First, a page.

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Olaf weakens after hitting Mexico’s Los Cabos as a Category 2 hurricane

Satellite image of Hurricane Olaf
This satellite image shows Hurricane Olaf approaching the Los Cabos resort region at the tip of Mexico’s Baja California Peninsula.
(National Oceanic and Atmospheric Administration)

Hurricane Olaf slipped back to tropical storm force Friday after slamming into the Los Cabos resorts at the tip of Mexico’s Baja California Peninsula and then drenching the region with torrential rains.

The storm came ashore near San Jose del Cabo late Thursday as a Category 2 hurricane with winds of 100 mph, according to the U.S. National Hurricane Center.

Winds had dropped to 45 mph by Friday afternoon, when the storm was centered about 30 miles west-southwest of Cabo San Lazaro.

At least 700 local residents spent the night in shelters while an estimated 20,000 foreign tourists hunkered down in their hotels.

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Baja California Sur state Civil Defense Deputy Secretary Carlos Alfredo Godínez said he had received no reports of lives lost.

The national electrical company reported the storm knocked out power to most customers in the state, but it was gradually being restored. Some hotels reported minor damage.

As the storm came ashore, some motorists were stranded in their cars in high water. But the Cabo San Lucas Fire Department reported only fallen trees and power lines.

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Officials closed ports and schools in the area, suspended COVID-19 vaccinations and told many nonessential workers to stay home. Businesses had boarded up windows, and people lined up for last-minute purchases in supermarkets ahead of the storm.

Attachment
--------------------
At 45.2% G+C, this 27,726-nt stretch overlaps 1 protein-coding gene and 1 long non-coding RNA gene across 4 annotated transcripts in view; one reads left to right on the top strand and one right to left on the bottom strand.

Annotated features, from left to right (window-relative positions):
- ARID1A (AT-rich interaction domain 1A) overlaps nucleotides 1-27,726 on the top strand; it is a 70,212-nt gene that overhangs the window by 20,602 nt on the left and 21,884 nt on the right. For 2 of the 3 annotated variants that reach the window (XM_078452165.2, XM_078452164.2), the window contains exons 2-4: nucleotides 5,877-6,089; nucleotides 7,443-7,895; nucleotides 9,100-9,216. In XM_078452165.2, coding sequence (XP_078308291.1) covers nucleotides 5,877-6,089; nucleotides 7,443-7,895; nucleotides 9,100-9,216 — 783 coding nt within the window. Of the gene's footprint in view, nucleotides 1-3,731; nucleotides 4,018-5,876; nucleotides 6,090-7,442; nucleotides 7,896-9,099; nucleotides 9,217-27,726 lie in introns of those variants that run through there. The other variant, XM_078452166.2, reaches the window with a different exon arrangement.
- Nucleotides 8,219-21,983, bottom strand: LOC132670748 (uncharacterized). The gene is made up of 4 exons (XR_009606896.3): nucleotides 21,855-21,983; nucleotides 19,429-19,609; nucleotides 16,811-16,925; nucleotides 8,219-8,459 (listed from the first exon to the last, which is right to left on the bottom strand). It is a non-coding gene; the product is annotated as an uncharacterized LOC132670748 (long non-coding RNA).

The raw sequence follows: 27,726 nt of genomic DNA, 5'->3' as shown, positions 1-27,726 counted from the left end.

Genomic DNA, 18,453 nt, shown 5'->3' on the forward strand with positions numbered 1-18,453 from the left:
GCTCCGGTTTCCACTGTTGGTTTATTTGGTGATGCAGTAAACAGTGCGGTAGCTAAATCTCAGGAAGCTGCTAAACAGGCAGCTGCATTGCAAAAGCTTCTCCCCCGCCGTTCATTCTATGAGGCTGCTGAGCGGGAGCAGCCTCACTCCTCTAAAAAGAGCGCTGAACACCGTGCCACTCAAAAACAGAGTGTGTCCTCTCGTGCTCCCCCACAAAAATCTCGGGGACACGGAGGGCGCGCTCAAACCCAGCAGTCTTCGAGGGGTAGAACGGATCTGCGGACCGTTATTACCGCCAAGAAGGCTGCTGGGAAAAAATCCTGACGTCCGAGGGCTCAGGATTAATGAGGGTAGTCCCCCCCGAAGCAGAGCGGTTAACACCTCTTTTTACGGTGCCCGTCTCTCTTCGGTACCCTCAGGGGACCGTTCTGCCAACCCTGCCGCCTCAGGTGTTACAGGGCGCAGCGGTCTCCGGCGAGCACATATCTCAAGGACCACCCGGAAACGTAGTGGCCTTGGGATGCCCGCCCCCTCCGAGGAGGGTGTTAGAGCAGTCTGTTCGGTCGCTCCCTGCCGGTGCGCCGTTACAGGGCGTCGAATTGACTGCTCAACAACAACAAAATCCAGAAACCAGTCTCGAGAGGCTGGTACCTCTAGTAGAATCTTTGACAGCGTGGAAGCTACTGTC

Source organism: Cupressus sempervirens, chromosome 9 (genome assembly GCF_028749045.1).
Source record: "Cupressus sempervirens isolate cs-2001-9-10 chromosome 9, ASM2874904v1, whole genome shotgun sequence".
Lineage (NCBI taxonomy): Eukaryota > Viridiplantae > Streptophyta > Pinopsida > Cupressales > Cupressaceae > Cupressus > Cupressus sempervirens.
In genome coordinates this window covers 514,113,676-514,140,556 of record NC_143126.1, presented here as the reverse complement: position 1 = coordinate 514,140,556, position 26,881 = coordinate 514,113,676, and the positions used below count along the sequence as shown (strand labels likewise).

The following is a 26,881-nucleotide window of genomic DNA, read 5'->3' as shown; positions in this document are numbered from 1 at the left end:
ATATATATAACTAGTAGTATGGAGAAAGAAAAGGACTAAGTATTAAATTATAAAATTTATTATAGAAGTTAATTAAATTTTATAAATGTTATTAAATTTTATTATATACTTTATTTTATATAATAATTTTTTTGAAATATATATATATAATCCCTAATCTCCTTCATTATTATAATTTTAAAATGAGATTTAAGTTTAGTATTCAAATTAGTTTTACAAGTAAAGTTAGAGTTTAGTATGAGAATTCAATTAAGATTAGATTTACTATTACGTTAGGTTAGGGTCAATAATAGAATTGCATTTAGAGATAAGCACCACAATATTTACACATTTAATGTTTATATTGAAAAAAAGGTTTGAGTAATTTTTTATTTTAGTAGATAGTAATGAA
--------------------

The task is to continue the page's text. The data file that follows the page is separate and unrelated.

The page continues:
The U.S. National Hurricane Center said the storm was expected to head up the western coast of the peninsula during the day and then veer out into the Pacific by night.

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More than 500,000 people live in the La Paz-Los Cabos region, and Lilzi Orcí, president of the Los Cabos Hotels Assn., estimated that about 20,000 foreign tourists were in the area despite COVID-19 restrictions that kept hotels to less than 40% of capacity.

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The hurricane center forecast 5 to 10 inches of rain on the southern part of the peninsula, with up to 15 inches in isolated spots, creating the danger of flash floods and mudslides.


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